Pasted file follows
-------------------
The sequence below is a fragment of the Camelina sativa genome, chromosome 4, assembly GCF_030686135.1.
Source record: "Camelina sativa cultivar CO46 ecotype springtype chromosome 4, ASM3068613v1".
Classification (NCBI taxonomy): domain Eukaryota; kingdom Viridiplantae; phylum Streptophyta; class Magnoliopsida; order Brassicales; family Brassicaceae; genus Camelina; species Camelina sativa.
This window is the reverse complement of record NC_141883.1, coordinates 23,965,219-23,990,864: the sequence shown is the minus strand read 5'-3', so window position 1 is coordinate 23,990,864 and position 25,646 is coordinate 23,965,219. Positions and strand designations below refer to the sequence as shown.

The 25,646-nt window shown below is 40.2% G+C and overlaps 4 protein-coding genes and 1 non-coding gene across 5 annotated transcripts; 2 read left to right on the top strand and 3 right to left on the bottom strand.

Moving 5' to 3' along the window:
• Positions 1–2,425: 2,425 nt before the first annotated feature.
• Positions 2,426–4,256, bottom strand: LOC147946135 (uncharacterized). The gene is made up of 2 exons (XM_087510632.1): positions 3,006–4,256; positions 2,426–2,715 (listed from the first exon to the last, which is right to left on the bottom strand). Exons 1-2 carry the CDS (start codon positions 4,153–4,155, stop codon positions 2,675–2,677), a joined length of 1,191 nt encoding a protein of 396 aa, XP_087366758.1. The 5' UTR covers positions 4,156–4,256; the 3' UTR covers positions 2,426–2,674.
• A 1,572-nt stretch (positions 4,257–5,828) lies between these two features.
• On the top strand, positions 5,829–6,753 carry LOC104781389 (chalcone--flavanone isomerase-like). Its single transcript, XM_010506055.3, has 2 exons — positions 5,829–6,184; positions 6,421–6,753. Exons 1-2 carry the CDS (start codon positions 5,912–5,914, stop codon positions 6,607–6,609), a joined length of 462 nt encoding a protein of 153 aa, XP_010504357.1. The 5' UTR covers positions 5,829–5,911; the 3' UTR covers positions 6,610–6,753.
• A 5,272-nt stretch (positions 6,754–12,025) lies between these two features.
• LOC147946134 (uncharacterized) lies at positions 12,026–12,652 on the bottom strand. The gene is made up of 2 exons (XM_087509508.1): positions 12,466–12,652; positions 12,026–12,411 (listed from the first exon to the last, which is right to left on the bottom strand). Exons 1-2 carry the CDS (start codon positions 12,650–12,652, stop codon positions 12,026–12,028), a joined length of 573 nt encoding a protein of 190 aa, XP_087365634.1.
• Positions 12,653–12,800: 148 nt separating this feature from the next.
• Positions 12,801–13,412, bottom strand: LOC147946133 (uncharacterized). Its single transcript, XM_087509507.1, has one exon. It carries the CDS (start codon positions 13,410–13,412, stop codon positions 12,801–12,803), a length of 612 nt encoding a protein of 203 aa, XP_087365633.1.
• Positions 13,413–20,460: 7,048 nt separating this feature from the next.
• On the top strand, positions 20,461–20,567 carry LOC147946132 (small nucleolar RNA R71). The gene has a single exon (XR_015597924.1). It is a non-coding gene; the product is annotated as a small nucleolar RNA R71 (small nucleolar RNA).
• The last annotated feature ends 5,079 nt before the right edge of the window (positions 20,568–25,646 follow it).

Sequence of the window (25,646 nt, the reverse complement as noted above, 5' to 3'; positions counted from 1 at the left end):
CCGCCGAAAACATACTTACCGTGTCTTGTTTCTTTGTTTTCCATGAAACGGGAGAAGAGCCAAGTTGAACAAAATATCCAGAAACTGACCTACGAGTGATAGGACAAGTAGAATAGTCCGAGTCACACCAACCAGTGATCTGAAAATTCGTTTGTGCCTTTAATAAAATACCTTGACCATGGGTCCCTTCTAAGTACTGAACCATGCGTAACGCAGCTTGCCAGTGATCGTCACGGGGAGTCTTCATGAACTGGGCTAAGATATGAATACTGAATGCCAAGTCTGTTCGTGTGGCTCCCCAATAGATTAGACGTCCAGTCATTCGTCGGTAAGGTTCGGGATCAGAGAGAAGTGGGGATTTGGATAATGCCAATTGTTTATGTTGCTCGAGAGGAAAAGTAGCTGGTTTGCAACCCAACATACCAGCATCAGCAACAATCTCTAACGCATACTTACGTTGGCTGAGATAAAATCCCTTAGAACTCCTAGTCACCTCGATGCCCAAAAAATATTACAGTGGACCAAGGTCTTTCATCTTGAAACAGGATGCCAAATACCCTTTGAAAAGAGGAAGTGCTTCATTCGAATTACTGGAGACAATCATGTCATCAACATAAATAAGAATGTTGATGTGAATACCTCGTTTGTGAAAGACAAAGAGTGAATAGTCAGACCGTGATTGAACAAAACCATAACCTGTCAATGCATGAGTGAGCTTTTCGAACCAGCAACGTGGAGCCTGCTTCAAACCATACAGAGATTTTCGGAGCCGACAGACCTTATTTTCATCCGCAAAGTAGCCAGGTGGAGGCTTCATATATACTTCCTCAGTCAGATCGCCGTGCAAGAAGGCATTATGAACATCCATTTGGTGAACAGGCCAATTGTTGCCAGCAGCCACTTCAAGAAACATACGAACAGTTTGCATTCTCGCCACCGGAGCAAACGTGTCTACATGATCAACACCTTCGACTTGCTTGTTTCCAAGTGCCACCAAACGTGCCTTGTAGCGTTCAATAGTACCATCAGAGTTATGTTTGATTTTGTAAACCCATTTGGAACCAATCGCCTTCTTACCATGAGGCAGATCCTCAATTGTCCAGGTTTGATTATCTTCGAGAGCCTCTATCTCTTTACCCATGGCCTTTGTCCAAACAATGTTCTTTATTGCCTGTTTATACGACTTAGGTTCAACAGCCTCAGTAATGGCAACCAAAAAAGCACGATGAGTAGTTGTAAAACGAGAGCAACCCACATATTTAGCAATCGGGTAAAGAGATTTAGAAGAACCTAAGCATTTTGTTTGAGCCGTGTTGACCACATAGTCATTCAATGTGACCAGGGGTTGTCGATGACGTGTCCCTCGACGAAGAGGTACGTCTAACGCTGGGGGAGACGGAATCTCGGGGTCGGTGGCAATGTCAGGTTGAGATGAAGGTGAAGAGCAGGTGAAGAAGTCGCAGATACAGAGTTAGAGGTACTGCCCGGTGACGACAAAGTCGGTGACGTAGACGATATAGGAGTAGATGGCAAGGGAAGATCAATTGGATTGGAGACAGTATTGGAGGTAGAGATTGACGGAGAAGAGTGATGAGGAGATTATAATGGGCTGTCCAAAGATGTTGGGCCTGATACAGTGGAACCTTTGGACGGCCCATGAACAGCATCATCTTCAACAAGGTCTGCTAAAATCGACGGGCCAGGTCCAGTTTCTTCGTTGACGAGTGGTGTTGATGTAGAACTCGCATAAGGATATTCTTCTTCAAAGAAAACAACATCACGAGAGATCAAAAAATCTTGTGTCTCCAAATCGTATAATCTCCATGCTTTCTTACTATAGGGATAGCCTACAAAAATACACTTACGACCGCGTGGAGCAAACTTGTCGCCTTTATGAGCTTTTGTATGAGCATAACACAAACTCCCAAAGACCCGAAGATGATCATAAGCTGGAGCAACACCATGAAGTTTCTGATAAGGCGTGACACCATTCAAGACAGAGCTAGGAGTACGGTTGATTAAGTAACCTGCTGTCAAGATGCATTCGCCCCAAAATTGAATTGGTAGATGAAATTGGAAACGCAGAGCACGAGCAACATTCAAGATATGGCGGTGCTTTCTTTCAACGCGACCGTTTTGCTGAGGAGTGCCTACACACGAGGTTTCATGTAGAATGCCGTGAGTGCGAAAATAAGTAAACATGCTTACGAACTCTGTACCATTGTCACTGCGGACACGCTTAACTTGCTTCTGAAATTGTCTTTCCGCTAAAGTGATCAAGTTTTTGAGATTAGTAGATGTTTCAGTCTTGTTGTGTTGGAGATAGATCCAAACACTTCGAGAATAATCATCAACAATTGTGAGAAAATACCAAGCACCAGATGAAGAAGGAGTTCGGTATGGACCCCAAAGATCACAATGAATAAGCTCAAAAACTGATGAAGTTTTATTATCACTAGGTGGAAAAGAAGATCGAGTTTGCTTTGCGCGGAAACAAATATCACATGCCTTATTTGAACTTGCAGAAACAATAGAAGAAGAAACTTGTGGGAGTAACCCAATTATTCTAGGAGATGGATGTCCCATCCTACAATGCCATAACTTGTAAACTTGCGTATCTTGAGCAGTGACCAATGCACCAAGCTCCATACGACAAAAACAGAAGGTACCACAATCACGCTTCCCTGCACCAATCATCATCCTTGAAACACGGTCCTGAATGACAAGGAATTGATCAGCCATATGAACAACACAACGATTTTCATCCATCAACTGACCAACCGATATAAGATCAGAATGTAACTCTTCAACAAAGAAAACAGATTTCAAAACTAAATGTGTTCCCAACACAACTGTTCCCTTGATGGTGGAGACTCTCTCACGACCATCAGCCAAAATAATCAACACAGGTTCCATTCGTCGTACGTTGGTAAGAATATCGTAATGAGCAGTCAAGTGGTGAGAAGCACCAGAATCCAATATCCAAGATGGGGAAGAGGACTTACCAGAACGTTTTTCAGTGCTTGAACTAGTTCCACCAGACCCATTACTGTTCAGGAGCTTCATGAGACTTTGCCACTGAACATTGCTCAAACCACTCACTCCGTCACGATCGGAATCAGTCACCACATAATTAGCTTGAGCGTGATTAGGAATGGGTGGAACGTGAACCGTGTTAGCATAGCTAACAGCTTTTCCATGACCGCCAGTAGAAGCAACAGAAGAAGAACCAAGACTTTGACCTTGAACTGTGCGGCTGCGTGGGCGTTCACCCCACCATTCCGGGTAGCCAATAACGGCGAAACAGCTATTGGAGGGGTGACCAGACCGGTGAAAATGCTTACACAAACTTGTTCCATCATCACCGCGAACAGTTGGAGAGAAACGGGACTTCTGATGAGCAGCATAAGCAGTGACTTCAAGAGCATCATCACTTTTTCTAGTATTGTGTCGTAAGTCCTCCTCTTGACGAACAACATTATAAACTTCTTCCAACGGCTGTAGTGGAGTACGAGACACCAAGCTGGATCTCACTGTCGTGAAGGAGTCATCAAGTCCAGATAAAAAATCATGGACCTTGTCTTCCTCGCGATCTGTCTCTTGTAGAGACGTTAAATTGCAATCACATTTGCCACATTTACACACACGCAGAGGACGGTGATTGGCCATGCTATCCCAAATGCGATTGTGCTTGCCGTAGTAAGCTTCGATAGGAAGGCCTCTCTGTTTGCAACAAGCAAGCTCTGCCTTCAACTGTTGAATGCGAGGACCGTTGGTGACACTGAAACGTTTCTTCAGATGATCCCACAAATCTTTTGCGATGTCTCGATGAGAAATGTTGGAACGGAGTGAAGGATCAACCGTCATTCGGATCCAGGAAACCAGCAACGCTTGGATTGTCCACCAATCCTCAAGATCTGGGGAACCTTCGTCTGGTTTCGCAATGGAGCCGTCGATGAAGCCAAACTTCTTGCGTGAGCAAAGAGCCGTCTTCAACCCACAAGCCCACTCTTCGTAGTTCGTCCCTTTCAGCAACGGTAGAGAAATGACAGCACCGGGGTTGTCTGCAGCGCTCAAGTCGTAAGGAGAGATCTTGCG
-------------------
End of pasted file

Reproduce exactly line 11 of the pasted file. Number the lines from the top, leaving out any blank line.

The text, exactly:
• A 5,272-nt stretch (positions 6,754–12,025) lies between these two features.